My guide dog and me: A renewed sense of independence with retinitis pigmentosa

April 5, 2017

Becky Andrews, diagnosed with retinitis pigmentosa at 18, found a new freedom in life when she decided to partner with a guide dog.

Becky Andrews and her third guide dog, Georgie. Becky’s dogs have helped the Utah mom raise two kids, start a business with her husband, and train for marathons. Photo courtesy of Guide Dogs for the Blind.

Becky Andrews slipped out of the room and left the hospital wing where her father lay recovering from surgery. She was in search of an exit to the outside, and the sheer size of the University of Utah hospital made it a daunting task. Winding her way through the labyrinth of corridors, she almost felt as if she should leave a trail of bread crumbs to find her way back. Thanks to Georgie, however, that wouldn’t be necessary.

Georgie is Becky’s guide dog, and before the two had started the traverse to the exit, Becky had patted the wall outside her father’s hospital room and said “room” a few times to the dog. It gave Georgie a point of reference. Then, following directions from the floor nurse, Becky and Georgie turned this way and that, hopped one elevator and then another, to finally make their way outside.

Suddenly I had this sweet partner who was going to keep me safe, and we were going to go where we wanted to go. It shifted my whole perspective and opened the world back up for me.

On their return, Becky, whose blindness is the result of retinitis pigmentosa (RP), an inherited retinal disease (IRD), said “Georgie, find ‘room!’” With a wag of her tail, the yellow lab started off, leading her favorite human back the way they had originally come. When they rounded the final corner on her father’s floor, Becky’s mom and brother stood waiting, concerned that Becky may have gotten lost. Smiling, she patted Georgie and said to her family, “It’s okay. We’ve got this.”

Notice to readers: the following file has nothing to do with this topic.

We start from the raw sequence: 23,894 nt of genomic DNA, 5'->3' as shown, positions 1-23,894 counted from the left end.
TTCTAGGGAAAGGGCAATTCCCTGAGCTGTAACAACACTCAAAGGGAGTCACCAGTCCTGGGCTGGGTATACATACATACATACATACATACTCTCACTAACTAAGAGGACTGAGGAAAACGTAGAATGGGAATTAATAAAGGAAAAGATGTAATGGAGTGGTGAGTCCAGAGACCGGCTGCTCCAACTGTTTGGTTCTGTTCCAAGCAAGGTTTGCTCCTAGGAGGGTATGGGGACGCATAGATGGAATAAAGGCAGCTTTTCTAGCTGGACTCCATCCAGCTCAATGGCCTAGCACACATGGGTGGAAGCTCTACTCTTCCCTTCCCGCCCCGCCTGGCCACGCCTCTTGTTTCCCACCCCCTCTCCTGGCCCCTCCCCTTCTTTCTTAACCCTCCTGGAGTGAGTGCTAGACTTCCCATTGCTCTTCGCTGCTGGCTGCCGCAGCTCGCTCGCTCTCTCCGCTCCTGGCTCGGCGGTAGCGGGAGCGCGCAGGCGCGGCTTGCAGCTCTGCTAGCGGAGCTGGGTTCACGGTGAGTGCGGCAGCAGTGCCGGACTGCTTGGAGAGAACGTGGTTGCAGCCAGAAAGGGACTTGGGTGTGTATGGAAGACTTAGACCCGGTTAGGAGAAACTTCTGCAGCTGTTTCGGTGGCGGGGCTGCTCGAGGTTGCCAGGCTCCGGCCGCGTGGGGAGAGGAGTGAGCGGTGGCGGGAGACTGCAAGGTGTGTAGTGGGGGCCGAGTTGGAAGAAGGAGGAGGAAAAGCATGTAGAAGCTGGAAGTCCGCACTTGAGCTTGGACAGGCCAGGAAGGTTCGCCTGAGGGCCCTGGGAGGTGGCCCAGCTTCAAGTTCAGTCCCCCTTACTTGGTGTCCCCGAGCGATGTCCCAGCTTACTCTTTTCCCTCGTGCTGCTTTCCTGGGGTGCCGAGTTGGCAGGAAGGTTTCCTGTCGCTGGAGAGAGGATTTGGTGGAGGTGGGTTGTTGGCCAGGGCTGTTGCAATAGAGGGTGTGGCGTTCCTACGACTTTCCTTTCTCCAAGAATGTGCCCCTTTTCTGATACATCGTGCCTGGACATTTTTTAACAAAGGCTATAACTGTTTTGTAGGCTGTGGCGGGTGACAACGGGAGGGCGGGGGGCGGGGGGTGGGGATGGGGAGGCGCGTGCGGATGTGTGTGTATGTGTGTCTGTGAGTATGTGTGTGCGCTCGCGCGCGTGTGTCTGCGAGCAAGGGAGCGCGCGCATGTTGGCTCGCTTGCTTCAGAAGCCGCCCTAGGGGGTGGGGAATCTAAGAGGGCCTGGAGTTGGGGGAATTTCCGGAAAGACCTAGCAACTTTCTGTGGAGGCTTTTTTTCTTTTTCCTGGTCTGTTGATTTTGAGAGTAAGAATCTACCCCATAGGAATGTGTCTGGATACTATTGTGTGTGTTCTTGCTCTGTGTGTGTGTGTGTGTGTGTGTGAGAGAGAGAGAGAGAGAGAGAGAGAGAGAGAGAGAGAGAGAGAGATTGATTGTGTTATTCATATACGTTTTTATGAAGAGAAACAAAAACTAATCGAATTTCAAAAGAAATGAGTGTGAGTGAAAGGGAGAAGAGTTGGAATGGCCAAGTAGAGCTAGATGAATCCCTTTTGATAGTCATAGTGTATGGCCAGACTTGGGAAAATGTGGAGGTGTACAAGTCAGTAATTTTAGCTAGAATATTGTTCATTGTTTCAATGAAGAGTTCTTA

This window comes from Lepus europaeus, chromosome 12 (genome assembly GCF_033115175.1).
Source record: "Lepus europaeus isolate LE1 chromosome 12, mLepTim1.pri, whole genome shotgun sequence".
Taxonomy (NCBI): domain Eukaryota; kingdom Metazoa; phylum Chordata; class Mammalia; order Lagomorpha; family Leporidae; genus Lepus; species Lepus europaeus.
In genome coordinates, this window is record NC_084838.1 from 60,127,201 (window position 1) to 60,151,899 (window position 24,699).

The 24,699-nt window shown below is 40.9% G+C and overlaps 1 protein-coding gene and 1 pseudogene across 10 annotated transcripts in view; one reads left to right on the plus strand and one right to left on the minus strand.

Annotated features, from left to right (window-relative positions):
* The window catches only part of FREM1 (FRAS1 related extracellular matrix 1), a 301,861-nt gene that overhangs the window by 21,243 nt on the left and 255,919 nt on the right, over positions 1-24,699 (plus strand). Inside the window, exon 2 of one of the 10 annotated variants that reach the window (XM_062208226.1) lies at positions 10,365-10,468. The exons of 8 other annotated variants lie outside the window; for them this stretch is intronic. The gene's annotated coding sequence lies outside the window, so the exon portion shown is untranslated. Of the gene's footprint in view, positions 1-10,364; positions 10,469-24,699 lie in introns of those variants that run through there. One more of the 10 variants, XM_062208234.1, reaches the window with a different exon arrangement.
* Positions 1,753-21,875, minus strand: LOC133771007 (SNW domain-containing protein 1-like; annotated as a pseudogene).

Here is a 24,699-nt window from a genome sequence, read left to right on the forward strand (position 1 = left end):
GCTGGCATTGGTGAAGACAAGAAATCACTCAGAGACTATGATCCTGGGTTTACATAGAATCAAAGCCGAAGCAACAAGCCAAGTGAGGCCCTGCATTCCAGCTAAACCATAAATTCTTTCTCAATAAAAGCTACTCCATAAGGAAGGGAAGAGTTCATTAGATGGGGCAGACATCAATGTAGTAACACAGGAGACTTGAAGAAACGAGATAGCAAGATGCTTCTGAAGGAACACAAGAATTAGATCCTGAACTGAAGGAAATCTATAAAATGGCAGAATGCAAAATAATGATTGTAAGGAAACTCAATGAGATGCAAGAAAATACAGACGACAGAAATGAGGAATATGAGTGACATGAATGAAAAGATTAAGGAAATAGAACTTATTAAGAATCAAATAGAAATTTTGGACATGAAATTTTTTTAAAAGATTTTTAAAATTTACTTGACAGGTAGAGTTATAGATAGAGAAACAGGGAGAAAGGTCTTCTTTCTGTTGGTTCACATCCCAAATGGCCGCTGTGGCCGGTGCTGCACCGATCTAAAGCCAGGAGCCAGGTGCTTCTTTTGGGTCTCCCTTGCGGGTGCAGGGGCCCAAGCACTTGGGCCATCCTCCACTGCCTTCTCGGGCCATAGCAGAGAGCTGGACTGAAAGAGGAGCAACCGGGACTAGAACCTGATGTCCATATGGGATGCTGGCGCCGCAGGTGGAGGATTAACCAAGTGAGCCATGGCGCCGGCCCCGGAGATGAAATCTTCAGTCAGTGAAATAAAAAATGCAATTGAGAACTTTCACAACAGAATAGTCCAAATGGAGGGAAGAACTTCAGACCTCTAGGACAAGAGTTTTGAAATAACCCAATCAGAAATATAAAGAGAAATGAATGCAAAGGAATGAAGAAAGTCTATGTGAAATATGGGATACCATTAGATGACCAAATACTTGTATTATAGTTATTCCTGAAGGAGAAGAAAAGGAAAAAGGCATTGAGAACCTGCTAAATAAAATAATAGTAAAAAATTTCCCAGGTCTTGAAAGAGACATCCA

Choosing the guide dog lifestyle

Twenty years earlier, Becky, who is now 52, could not have imagined herself confidently traveling the hallways and corridors of a sprawling, unfamiliar hospital. In fact, during that period of her life, she was having an increasingly challenging time simply navigating the well-known haunts of Bountiful, Utah, her hometown.

Like so many people with retinitis pigmentosa, each advancement of her disease—and the associated vision loss that accompanied it—caused incremental changes in the way Becky walked through her world. She became progressively measured, careful and cautious. She found herself relying more and more on her husband and her two children—who were then 10 and 12—to help her pilot daily life. The change did not sit well with the 32-year-old. Life was busy and she wanted to keep pace. Even more than that, she wanted to thrive.

Then, Becky had her “aha” moment. While talking with a friend who owned a guide dog, the friend described what a difference the dog had made in her life, and how much simpler travel had become now that she had a four-footed guide. That’s when Becky realized that with a guide dog, she might find it easier to keep up with her kids’ activities, her professional obligations, and her own globe-trotting ways.

Transitioning from walking through life solo to traveling hand-on-harness, connected to a four-legged companion, is not a small one. There are plenty of questions people consider, prior to making the decision: